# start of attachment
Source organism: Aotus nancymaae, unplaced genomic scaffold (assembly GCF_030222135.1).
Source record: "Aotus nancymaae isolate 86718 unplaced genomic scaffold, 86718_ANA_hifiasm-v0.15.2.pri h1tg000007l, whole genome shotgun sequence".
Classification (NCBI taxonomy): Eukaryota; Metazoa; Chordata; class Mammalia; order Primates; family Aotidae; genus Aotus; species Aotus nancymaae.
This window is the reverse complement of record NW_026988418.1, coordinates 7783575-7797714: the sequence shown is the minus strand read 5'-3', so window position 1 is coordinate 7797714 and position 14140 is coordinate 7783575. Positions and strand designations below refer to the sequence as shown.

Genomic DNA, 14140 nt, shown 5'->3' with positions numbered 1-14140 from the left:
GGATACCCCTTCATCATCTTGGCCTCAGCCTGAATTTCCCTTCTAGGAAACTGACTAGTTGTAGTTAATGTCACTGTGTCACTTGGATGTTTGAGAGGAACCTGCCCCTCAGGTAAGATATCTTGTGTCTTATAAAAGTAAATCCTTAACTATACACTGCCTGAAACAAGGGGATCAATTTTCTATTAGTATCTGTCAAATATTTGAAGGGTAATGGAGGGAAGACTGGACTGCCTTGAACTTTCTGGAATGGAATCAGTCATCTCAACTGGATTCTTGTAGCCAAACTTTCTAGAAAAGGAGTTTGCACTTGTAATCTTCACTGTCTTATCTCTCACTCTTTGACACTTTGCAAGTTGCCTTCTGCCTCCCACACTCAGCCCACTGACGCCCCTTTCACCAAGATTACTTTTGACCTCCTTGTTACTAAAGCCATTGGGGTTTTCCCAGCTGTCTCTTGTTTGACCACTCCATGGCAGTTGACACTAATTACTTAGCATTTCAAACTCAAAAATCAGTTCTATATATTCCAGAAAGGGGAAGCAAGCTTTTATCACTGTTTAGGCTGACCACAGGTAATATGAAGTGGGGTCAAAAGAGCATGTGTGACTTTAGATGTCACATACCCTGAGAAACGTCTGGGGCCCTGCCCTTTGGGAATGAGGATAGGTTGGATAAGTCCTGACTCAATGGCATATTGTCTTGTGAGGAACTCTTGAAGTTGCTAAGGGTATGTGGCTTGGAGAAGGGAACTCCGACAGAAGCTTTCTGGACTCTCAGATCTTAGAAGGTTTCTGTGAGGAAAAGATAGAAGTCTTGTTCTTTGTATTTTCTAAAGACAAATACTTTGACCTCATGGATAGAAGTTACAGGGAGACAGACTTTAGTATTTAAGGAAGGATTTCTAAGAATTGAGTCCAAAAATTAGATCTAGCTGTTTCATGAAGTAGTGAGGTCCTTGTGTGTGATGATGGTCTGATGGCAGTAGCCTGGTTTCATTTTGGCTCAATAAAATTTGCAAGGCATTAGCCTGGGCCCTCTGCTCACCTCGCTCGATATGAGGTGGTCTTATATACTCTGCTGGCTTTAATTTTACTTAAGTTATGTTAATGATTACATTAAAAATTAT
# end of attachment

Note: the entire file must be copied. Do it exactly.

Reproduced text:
Source organism: Aotus nancymaae, unplaced genomic scaffold (assembly GCF_030222135.1).
Source record: "Aotus nancymaae isolate 86718 unplaced genomic scaffold, 86718_ANA_hifiasm-v0.15.2.pri h1tg000007l, whole genome shotgun sequence".
Classification (NCBI taxonomy): Eukaryota; Metazoa; Chordata; class Mammalia; order Primates; family Aotidae; genus Aotus; species Aotus nancymaae.
This window is the reverse complement of record NW_026988418.1, coordinates 7783575-7797714: the sequence shown is the minus strand read 5'-3', so window position 1 is coordinate 7797714 and position 14140 is coordinate 7783575. Positions and strand designations below refer to the sequence as shown.

Genomic DNA, 14140 nt, shown 5'->3' with positions numbered 1-14140 from the left:
GGATACCCCTTCATCATCTTGGCCTCAGCCTGAATTTCCCTTCTAGGAAACTGACTAGTTGTAGTTAATGTCACTGTGTCACTTGGATGTTTGAGAGGAACCTGCCCCTCAGGTAAGATATCTTGTGTCTTATAAAAGTAAATCCTTAACTATACACTGCCTGAAACAAGGGGATCAATTTTCTATTAGTATCTGTCAAATATTTGAAGGGTAATGGAGGGAAGACTGGACTGCCTTGAACTTTCTGGAATGGAATCAGTCATCTCAACTGGATTCTTGTAGCCAAACTTTCTAGAAAAGGAGTTTGCACTTGTAATCTTCACTGTCTTATCTCTCACTCTTTGACACTTTGCAAGTTGCCTTCTGCCTCCCACACTCAGCCCACTGACGCCCCTTTCACCAAGATTACTTTTGACCTCCTTGTTACTAAAGCCATTGGGGTTTTCCCAGCTGTCTCTTGTTTGACCACTCCATGGCAGTTGACACTAATTACTTAGCATTTCAAACTCAAAAATCAGTTCTATATATTCCAGAAAGGGGAAGCAAGCTTTTATCACTGTTTAGGCTGACCACAGGTAATATGAAGTGGGGTCAAAAGAGCATGTGTGACTTTAGATGTCACATACCCTGAGAAACGTCTGGGGCCCTGCCCTTTGGGAATGAGGATAGGTTGGATAAGTCCTGACTCAATGGCATATTGTCTTGTGAGGAACTCTTGAAGTTGCTAAGGGTATGTGGCTTGGAGAAGGGAACTCCGACAGAAGCTTTCTGGACTCTCAGATCTTAGAAGGTTTCTGTGAGGAAAAGATAGAAGTCTTGTTCTTTGTATTTTCTAAAGACAAATACTTTGACCTCATGGATAGAAGTTACAGGGAGACAGACTTTAGTATTTAAGGAAGGATTTCTAAGAATTGAGTCCAAAAATTAGATCTAGCTGTTTCATGAAGTAGTGAGGTCCTTGTGTGTGATGATGGTCTGATGGCAGTAGCCTGGTTTCATTTTGGCTCAATAAAATTTGCAAGGCATTAGCCTGGGCCCTCTGCTCACCTCGCTCGATATGAGGTGGTCTTATATACTCTGCTGGCTTTAATTTTACTTAAGTTATGTTAATGATTACATTAAAAATTAT